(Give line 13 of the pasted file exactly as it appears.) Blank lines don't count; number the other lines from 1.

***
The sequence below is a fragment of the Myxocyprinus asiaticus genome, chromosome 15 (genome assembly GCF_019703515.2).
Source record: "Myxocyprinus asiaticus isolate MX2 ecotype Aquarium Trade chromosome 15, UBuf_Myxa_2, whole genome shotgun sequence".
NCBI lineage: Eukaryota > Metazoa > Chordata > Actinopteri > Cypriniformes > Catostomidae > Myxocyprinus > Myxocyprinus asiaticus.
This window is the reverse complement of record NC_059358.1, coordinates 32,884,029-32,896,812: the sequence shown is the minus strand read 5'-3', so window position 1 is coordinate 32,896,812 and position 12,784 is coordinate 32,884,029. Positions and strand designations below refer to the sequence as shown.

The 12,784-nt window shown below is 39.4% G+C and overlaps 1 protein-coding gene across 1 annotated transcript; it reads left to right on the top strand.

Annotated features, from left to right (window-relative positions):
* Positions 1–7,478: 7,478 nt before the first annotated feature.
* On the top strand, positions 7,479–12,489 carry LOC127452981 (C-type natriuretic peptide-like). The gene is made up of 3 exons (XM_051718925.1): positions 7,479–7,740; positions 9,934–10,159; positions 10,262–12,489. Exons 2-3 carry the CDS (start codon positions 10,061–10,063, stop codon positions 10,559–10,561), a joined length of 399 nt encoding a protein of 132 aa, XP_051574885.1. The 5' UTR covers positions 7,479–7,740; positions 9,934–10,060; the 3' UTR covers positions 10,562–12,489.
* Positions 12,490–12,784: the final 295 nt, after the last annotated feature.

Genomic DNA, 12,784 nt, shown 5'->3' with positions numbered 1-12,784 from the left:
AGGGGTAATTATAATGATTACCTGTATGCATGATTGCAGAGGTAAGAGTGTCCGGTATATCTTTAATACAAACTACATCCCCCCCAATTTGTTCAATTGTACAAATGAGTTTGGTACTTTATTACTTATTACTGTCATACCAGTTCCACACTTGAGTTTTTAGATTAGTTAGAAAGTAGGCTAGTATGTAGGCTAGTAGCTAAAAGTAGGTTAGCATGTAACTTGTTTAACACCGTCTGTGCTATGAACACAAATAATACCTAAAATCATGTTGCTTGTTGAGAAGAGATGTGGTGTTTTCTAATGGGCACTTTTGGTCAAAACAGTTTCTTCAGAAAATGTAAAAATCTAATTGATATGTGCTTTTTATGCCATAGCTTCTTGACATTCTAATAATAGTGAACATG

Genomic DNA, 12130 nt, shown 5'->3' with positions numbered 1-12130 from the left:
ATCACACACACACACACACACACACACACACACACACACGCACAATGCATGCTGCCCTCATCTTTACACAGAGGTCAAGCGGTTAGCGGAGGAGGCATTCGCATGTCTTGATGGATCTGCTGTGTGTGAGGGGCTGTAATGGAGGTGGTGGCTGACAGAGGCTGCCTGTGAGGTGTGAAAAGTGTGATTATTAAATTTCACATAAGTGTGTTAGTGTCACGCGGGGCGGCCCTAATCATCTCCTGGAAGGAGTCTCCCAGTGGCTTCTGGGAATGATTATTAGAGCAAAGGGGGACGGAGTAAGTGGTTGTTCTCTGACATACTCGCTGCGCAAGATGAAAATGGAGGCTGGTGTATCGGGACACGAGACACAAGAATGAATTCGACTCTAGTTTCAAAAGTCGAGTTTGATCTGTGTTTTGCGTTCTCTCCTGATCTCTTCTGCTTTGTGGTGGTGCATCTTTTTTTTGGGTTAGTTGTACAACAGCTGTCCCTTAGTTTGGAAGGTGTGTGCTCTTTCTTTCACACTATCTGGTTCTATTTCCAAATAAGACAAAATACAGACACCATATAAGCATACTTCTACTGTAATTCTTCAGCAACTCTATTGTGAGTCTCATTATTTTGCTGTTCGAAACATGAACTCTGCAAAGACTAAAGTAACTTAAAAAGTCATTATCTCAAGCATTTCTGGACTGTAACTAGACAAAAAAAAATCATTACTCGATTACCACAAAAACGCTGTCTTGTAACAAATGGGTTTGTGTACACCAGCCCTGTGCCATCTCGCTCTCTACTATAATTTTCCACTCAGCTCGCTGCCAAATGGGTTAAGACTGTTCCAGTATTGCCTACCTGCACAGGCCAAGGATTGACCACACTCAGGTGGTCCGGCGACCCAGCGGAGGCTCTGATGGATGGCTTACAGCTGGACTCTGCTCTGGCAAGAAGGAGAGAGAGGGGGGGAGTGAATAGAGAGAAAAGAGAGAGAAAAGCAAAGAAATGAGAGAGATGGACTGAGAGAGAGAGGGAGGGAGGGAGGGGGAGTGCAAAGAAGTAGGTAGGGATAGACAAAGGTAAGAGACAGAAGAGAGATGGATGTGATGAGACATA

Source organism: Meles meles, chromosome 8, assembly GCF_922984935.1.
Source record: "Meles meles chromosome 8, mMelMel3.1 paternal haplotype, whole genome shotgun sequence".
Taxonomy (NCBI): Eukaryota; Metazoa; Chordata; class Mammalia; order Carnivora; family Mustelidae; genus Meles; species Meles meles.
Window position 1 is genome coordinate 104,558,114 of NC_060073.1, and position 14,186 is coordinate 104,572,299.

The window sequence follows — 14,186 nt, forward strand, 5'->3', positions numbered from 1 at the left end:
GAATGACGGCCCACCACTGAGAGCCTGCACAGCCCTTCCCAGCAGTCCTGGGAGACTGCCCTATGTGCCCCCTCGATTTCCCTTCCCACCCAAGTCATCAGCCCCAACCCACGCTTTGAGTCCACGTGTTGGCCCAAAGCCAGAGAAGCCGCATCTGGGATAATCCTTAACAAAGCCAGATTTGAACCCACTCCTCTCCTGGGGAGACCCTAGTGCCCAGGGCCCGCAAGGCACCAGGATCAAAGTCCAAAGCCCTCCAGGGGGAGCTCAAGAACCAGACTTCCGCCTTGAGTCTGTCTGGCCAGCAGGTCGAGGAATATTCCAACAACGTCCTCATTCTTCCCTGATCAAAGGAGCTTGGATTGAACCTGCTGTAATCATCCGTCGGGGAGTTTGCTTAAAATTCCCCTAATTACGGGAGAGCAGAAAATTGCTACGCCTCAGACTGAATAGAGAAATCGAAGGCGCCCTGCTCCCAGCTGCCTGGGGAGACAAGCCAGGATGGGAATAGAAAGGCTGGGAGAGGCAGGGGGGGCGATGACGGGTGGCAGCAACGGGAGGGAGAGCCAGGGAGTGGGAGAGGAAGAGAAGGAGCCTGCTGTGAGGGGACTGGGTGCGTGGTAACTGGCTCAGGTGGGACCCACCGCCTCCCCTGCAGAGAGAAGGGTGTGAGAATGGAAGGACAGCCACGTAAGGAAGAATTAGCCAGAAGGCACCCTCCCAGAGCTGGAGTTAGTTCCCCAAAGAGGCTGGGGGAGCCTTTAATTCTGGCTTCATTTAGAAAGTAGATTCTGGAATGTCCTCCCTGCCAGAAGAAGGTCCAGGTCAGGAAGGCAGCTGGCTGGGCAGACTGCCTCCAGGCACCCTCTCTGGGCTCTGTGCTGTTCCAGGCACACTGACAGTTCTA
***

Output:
ATCACACACACACACACACACACACACACACACACACACGCACAATGCATGCTGCCCTCATCTTTACACAGAGGTCAAGCGGTTAGCGGAGGAGGCATTCGCATGTCTTGATGGATCTGCTGTGTGTGAGGGGCTGTAATGGAGGTGGTGGCTGACAGAGGCTGCCTGTGAGGTGTGAAAAGTGTGATTATTAAATTTCACATAAGTGTGTTAGTGTCACGCGGGGCGGCCCTAATCATCTCCTGGAAGGAGTCTCCCAGTGGCTTCTGGGAATGATTATTAGAGCAAAGGGGGACGGAGTAAGTGGTTGTTCTCTGACATACTCGCTGCGCAAGATGAAAATGGAGGCTGGTGTATCGGGACACGAGACACAAGAATGAATTCGACTCTAGTTTCAAAAGTCGAGTTTGATCTGTGTTTTGCGTTCTCTCCTGATCTCTTCTGCTTTGTGGTGGTGCATCTTTTTTTTGGGTTAGTTGTACAACAGCTGTCCCTTAGTTTGGAAGGTGTGTGCTCTTTCTTTCACACTATCTGGTTCTATTTCCAAATAAGACAAAATACAGACACCATATAAGCATACTTCTACTGTAATTCTTCAGCAACTCTATTGTGAGTCTCATTATTTTGCTGTTCGAAACATGAACTCTGCAAAGACTAAAGTAACTTAAAAAGTCATTATCTCAAGCATTTCTGGACTGTAACTAGACAAAAAAAAATCATTACTCGATTACCACAAAAACGCTGTCTTGTAACAAATGGGTTTGTGTACACCAGCCCTGTGCCATCTCGCTCTCTACTATAATTTTCCACTCAGCTCGCTGCCAAATGGGTTAAGACTGTTCCAGTATTGCCTACCTGCACAGGCCAAGGATTGACCACACTCAGGTGGTCCGGCGACCCAGCGGAGGCTCTGATGGATGGCTTACAGCTGGACTCTGCTCTGGCAAGAAGGAGAGAGAGGGGGGGAGTGAATAGAGAGAAAAGAGAGAGAAAAGCAAAGAAATGAGAGAGATGGACTGAGAGAGAGAGGGAGGGAGGGAGGGGGAGTGCAAAGAAGTAGGTAGGGATAGACAAAGGTAAGAGACAGAAGAGAGATGGATGTGATGAGACATA